Tuesday, June 5, 2018

Long March 3A Lifts Off with Fengyun 2H Weather Satellite

Fengyun 2H lifts off atop a Long March 3A launcher on June 5, 2018. Photo Credit: Liu Kun/Xinhua

A Long March 3A booster was launched by China on Tuesday, June 5, to deliver the Fengyun 2H meteorological spacecraft into space. The rocket blasted off the launch pad at the Xichang Satellite Launch Center (XSLC) situated in the Sichuan Province, at 13:07 GMT (9:07 a.m. EDT).

China initially scheduled the mission for June 10. However, the officials apparently made a last-minute decision to launch the satellite five days ahead of the schedule, not informing the public what was behind this move.

As was the case with previous Chinese launches, Beijing keeps the details about pre-launch preparations under tight wraps. Moreover, the exact timeline of Tuesday’s flight is uncertain. What is known is that the Fengyun 2H satellite will be inserted into a geosynchronous orbit (GSO).

Taking into account previous Long March 3A mission, it is assumed that Tuesday’s flight lasted some half an hour counting from liftoff to the separation of the satellite. Afterward, the spacecraft continued its trek toward GSO.

The success of Tuesday's mission was confirmed by the Xinhua state-run press agency about two hours after liftoff.

Developed by the Shanghai Institute of Satellite Engineering (SISE), Fengyun 2H weighs some 1.38 metric tons and has a diameter of about 6.9 feet (2.1 meters). It will be operated by China’s National Satellite Meteorological Center.

Xinhua informs that Fengyun 2H will be used to "improve the accuracy of weather forecasting and provide better meteorological services to countries participating in the Belt and Road Initiative".

Fengyun 2H is equipped in four instruments designed mainly for weather monitoring purposes, namely: the DCS (Data Collection Service), the SEM (Space Environment Monitor), the S-VISSR (Stretched Visible and Infrared Spin Scan Radiometer) and the SXM (Solar X-ray Monitor).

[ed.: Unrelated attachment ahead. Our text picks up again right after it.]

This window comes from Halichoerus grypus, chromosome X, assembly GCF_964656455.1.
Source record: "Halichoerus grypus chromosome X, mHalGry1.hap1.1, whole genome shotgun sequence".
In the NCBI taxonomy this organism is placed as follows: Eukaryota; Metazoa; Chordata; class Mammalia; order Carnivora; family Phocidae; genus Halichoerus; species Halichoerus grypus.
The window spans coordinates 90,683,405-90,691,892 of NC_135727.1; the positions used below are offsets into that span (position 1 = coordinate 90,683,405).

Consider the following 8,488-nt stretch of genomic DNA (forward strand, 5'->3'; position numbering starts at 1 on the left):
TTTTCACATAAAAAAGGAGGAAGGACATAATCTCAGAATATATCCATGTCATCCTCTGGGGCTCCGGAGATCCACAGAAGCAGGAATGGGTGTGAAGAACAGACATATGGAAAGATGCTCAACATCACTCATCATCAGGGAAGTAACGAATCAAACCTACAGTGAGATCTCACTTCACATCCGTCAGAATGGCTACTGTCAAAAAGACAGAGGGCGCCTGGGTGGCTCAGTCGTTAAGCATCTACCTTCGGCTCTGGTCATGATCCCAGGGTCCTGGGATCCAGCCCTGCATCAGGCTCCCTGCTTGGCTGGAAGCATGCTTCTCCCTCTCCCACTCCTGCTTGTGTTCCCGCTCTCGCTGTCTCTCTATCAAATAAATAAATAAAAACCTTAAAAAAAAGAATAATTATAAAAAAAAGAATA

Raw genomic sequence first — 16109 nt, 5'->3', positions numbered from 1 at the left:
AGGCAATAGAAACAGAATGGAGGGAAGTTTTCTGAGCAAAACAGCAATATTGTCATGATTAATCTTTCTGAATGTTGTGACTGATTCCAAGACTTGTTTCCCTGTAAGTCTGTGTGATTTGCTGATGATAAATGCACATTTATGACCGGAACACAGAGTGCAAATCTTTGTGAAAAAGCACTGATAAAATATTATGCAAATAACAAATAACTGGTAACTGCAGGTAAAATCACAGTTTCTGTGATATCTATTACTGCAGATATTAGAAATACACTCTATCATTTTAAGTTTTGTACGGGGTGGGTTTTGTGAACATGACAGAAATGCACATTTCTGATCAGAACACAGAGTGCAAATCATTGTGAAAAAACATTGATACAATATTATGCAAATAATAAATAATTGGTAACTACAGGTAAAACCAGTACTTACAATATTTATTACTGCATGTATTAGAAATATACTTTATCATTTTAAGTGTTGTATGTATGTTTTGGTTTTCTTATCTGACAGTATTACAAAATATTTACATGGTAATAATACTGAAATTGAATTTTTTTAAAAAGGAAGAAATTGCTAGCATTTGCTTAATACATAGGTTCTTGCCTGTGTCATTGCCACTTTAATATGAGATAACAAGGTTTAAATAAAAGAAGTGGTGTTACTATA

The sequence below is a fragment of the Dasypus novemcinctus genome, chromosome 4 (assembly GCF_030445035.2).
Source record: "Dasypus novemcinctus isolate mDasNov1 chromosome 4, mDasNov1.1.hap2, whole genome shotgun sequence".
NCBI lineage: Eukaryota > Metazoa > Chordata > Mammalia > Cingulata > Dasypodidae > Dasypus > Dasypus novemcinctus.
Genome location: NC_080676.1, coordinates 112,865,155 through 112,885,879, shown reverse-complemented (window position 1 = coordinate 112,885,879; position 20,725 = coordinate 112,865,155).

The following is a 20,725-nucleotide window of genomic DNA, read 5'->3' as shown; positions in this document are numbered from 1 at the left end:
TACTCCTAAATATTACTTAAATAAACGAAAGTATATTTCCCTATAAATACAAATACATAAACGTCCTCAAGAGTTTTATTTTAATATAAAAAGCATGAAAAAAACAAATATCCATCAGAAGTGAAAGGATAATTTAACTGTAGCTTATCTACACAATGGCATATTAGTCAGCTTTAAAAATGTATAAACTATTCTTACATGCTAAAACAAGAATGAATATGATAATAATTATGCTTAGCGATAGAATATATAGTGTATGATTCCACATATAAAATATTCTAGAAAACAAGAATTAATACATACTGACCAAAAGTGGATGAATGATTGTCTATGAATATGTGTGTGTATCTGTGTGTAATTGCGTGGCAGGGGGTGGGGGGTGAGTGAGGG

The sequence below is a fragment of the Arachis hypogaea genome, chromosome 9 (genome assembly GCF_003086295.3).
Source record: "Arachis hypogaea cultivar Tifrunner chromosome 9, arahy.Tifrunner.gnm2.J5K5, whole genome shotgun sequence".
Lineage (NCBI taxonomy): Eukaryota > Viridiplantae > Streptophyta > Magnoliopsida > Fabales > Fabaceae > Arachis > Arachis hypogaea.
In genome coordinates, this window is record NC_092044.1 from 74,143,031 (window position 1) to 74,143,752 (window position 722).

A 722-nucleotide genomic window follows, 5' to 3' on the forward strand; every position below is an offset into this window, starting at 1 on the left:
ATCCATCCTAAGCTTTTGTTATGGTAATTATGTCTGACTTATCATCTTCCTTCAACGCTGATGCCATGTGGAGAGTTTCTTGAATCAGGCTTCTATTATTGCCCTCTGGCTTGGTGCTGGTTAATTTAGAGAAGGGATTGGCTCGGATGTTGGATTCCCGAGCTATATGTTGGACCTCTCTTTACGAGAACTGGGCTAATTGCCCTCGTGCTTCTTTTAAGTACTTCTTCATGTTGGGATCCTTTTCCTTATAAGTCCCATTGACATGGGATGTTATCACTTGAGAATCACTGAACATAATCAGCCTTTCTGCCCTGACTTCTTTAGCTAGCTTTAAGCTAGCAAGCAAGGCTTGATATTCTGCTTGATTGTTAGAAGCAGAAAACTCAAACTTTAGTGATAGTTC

Fengyun (what means „winds and clouds” in Chinese) is China’s meteorological satellite program, composed of at least one operational satellite in geostationary orbit and several satellites in polar orbits. The constellation is designed to monitor China and surrounding territories in order to deliver timely data relevant for weather forecasting.

The First satellite in the Fengyun series, Fengyun 1A, was launched in 1988. Fengyun 2H is the final Fengyun 2 satellite. Previous spacecraft of the second series of Fengyun satellites – Fengyun 2G was launched in December 2014.

Beijing intends to replace the Fengyun 1 and 2 series of satellites currently in orbit by a new and improved generation of weather spacecraft – Fengyun 3 for polar orbits and Fengyun 4 for those for geostationary orbits. To date, four Fengyun 3 and one Fengyun 4 satellites were orbited.

The 172 feet (52 meters) tall, 11 feet (3.35 meters) wide Long March 3A rocket, which was used for Tuesday’s mission, is a three-stage launch vehicle. It is designed to deliver up to 2.6 metric tons of payload into a geostationary transfer orbit (GTO) and up to 8.5 metric tons to low-Earth orbit (LEO). The rocket has a launch mass of approximately 241 metric tons. Its maiden launch was conducted on Feb. 8, 1994.

The first stage and second stage of the rocket use storable propellants; in this case, unsymmetrical dimethyl hydrazine (UDMH) and nitrogen tetroxide (N2O4). The third stage employs the cryogenic propellants liquid hydrogen (LH2) and liquid oxygen (LOX).

Tuesday’s mission was the 277th launch of a Long March rocket and 17th orbital mission conducted by China in 2018.

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